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Explained: Why are women’s rights activists calling for a boycott of Dakar Rally in Saudi Arabia?

Human rights activists in the Middle Eastern country have accused Saudi authorities of attempting to “sportswash” the reputation of the conservative kingdom, while activists like al-Hathloul continue to languish in prison.

Written by Rahel Philipose , Edited by Explained Desk | Vasco | Updated: January 7, 2021 8:10:11 am
dakar rally, dakar rally saudi arabia, dakar rally boycott, Loujain al-Hathloul, Loujain al-Hathloul arrest, saudi arabia women's rights, indian express explainedTrailblazing in the Arabian Desert: MyHeritage Sponsors Team Competing in 2021 Dakar Rally (Photo: Business Wire via AP)

Supporters of imprisoned women’s rights activist Loujain al-Hathloul, who is widely known for campaigning to lift the ban on women’s right to drive in Saudi Arabia, are calling for a boycott of the Dakar Rally — a decades-old international motorsport event, which was flagged off on January 3 in Jeddah.

Human rights activists in the Middle Eastern country have accused Saudi authorities of attempting to “sportswash” the reputation of the conservative kingdom, while activists like al-Hathloul continue to languish in prison.

Who is Loujain al-Hathloul and why was she arrested?

Loujain al-Hathloul, 31, is one of the most prominent women’s rights activists in Saudi Arabia. She is best known for her role in the movement to lift the country’s ban on women driving and the “Wilayah” male guardianship system. In fact, it was in 2018 that women in Saudi Arabia were permitted to travel abroad without first obtaining permission from a male guardian, apply for passports, and register their marriages and divorces.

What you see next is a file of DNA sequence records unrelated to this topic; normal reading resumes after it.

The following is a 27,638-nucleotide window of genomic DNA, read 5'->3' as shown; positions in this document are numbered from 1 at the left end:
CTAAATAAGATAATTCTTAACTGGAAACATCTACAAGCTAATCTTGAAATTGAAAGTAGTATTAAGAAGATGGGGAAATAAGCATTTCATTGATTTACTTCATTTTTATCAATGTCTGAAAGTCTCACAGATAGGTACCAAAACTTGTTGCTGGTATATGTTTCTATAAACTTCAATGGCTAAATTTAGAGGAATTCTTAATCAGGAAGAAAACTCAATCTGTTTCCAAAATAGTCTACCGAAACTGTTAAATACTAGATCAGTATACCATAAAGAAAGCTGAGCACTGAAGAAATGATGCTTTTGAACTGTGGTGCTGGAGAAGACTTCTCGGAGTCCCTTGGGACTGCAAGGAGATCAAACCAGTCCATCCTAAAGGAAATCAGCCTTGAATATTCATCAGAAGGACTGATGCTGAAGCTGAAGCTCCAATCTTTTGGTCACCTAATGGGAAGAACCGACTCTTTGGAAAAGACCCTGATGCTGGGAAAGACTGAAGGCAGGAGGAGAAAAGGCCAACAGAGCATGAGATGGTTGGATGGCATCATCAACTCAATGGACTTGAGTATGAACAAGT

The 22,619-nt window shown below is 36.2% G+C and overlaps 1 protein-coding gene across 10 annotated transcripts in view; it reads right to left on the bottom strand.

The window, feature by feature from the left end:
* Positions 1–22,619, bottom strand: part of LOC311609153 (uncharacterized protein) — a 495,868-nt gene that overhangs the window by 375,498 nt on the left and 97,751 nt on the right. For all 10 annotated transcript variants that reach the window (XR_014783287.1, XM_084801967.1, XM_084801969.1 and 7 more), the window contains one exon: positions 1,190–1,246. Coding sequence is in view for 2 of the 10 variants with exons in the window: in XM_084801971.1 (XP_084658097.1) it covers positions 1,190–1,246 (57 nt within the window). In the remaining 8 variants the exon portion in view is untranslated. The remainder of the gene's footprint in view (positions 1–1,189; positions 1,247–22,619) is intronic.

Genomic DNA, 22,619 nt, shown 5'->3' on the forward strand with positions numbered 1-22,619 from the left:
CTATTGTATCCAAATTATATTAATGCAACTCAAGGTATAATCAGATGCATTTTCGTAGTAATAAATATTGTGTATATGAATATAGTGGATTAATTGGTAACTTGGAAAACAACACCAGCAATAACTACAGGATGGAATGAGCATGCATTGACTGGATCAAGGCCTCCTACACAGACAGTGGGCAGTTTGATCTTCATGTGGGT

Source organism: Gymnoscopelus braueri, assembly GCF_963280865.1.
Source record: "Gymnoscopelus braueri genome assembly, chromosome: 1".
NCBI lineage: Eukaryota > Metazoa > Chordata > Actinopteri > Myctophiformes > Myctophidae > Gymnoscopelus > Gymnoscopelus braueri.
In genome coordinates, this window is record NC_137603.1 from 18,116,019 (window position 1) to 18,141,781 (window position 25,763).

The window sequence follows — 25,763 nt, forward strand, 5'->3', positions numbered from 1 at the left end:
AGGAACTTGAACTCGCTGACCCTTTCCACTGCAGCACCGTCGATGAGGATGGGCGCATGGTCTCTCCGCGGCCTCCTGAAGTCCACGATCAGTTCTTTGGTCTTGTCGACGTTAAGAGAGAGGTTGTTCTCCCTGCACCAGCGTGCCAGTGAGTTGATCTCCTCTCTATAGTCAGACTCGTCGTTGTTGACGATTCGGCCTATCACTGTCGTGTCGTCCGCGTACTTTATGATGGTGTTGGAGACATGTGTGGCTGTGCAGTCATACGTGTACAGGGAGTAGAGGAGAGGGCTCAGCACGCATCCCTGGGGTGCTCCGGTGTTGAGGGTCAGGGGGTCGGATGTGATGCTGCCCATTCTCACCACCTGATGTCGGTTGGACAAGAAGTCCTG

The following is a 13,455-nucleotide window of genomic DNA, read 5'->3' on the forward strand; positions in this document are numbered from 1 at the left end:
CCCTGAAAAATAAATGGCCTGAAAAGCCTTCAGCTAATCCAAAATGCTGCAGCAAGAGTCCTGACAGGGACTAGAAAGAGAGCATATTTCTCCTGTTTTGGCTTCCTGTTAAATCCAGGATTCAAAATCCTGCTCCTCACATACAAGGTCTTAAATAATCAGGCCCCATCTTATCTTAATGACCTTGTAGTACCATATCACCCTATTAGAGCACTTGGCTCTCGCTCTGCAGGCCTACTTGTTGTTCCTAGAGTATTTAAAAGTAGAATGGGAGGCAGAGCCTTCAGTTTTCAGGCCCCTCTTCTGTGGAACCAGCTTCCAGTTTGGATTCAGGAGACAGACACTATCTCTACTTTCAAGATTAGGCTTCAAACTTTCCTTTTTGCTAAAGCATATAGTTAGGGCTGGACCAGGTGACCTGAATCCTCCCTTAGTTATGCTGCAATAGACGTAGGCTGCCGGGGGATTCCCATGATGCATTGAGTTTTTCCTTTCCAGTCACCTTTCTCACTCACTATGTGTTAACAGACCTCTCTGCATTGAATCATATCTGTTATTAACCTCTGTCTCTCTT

Saudi officials kidnapped and detained Hathloul on May 15, 2018. She was held without charges or trial for the first 10 months of her detention. She was detained along with nearly a dozen other women, who were also linked to the campaign to lift the ban on women driving. The crackdown took place just weeks before the ban was ultimately lifted.

In December last year, she was sentenced to five years and eight months in prison by a Saudi Specialised Criminal Court, which charged her under the state’s broad counter-terrorism laws for undermining national security and trying to change the political system of the country, Reuters reported.

But Hathloul will be released in two months time as the court has suspended 34 months of her sentence and has calculated the prison verdict from 2018 onwards, when she was first detained by the authorities.

Many human rights activists and advocates have voiced their concerns about her sentencing, calling her arrest “shameful” and wrong. Since being detained, Hathloul has claimed that she was tortured and subjected to sexual assault by prison officials.

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What is the Dakar Rally and why is it controversial?